Step 4 Work out how to achieve these KPIs; the process.  This is where you can talk to your teaching pro and work out the best training activities and drills to achieve success in each area of your game.  These processes should be trainable and can be put into your weekly schedule.  You have 100% control over your processes.  Spend time with your coach brainstorming ways to achieve your KPIs.

Kingston and Hardy (1997) conducted a 1-year goal setting intervention program involving 37 club golfers (i.e., handicaps ranged from 0 to 28).  Significant improvements were found in self-efficacy, cognitive anxiety control, and concentration for the process-goal group.  Additionally, there were improvements in golfers’ handicap in the process-goal group from an average of 12.89 to 12.05.

Specific process goals should be set each round.  These “round process goals” are factors that you are in charge of, that are 100% within your control; you either do them or you don’t. Setting these types of goals create a “game within a game” for you and keeps you focussed on the way to be competitive and the way to get the results you want, rather than the results themselves.  In the last article (from September 2010 H&F section) the Process Monitor was presented as a way to track your mental goals.  It can now be purchased online at

Step 5 Act on your intentions!  Are you someone who would like a particular achievement? Or are you someone who really wants a particular achievement?  Or are you someone who really needs a particular achievement?  Recent exposure to a coach that often questions his athletes on whether they want or need a certain goal has highlighted the benefits of challenging honest reflection about intentions.  It is suggested that you feel the need or urgency to make your processes happen to meet your KPIs, which in turn optimises your chances of outcome success.  Make the action of chasing your process, performance, and outcome goals a serious project.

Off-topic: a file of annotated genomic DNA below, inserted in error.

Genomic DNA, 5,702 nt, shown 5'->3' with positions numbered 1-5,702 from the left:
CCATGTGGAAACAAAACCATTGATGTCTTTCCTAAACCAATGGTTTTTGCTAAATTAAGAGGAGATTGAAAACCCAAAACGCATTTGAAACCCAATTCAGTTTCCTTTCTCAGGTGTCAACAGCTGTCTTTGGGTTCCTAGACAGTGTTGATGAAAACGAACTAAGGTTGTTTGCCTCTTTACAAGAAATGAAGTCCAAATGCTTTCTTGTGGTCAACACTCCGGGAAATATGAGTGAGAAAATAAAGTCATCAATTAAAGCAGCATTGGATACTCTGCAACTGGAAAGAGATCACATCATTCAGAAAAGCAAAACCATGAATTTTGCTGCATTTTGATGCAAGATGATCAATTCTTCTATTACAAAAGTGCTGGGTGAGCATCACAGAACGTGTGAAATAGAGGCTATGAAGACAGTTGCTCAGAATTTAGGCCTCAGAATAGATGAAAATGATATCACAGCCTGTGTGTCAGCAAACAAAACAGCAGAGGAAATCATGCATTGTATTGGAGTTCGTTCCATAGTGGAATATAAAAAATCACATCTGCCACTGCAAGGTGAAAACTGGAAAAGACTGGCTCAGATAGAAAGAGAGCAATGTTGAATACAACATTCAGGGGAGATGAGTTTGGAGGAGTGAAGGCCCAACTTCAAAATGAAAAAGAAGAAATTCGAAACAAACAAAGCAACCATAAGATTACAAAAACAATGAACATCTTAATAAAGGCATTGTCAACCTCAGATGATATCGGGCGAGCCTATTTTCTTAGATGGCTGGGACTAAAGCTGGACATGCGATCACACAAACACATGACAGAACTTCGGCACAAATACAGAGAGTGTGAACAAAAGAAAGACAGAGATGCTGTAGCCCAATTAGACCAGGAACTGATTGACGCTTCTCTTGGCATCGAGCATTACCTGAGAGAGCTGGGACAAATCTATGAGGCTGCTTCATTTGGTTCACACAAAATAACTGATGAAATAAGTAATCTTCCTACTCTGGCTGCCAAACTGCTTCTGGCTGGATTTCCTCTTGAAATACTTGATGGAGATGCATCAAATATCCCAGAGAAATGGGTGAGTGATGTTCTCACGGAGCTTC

Step 6 Continue to review your ability to achieve your goals.  The time frames will differ for individuals, however make yourself accountable.  If there are now obvious times for you and your play, then pick monthly or quarterly time frames.  Ensure that you constantly keep your goals in your mind’s eye for optimal focus and direction towards your personal success.

Outcomes in professional golf come in the form of ranking, wins and prize money earnt.  Given that these metrics tell the players, and indeed the world, where they sit in relation to other players, it is no wonder that the outcome gets the attention that it does.  Despite these obvious pressures to achieve the desirable outcomes, many touring pros have finely developed the skills to direct their minds to the process of competing at their best – to keep it there and if the mind does wander (and get tempted by thinking of ‘the win’), to bring the mind back on track!  McCaffrey and Orlick (1989) found that top touring professionals are often very goal-oriented individuals and they played better when they set goals.

Golfers who tend to get the most out of their game, whether they are at a recreational, competitive amateur or professional level, remain disciplined in their focus on the process, but keep their eyes on the prize!

There are many wonderful resources available in the market to guide you on your way to goal setting perfection, however if you would like set goals the Mental Notes way please email for more information or visit us at

Article from Ladies European Tour:
Published: 14/02/2011